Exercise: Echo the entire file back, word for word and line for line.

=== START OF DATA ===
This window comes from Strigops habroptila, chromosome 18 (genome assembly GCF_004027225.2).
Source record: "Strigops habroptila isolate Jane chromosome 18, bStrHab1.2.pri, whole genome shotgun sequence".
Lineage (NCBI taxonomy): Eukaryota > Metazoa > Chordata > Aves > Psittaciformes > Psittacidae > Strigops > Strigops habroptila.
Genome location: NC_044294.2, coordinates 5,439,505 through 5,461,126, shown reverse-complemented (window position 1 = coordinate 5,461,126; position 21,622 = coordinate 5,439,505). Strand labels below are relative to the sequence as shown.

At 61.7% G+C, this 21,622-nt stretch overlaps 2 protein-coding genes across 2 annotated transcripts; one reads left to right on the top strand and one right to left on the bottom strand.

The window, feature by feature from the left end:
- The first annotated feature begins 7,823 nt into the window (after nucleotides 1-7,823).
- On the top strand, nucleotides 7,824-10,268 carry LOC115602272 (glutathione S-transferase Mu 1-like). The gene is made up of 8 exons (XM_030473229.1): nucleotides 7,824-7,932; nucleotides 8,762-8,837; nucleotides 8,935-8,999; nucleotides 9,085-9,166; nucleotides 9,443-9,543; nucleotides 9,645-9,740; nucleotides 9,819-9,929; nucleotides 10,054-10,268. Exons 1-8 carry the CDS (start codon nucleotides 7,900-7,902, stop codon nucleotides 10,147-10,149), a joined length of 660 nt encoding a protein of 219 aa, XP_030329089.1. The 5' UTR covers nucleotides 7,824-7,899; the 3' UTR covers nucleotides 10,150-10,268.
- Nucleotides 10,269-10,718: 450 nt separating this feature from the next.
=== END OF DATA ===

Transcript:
This window comes from Strigops habroptila, chromosome 18 (genome assembly GCF_004027225.2).
Source record: "Strigops habroptila isolate Jane chromosome 18, bStrHab1.2.pri, whole genome shotgun sequence".
Lineage (NCBI taxonomy): Eukaryota > Metazoa > Chordata > Aves > Psittaciformes > Psittacidae > Strigops > Strigops habroptila.
Genome location: NC_044294.2, coordinates 5,439,505 through 5,461,126, shown reverse-complemented (window position 1 = coordinate 5,461,126; position 21,622 = coordinate 5,439,505). Strand labels below are relative to the sequence as shown.

At 61.7% G+C, this 21,622-nt stretch overlaps 2 protein-coding genes across 2 annotated transcripts; one reads left to right on the top strand and one right to left on the bottom strand.

The window, feature by feature from the left end:
- The first annotated feature begins 7,823 nt into the window (after nucleotides 1-7,823).
- On the top strand, nucleotides 7,824-10,268 carry LOC115602272 (glutathione S-transferase Mu 1-like). The gene is made up of 8 exons (XM_030473229.1): nucleotides 7,824-7,932; nucleotides 8,762-8,837; nucleotides 8,935-8,999; nucleotides 9,085-9,166; nucleotides 9,443-9,543; nucleotides 9,645-9,740; nucleotides 9,819-9,929; nucleotides 10,054-10,268. Exons 1-8 carry the CDS (start codon nucleotides 7,900-7,902, stop codon nucleotides 10,147-10,149), a joined length of 660 nt encoding a protein of 219 aa, XP_030329089.1. The 5' UTR covers nucleotides 7,824-7,899; the 3' UTR covers nucleotides 10,150-10,268.
- Nucleotides 10,269-10,718: 450 nt separating this feature from the next.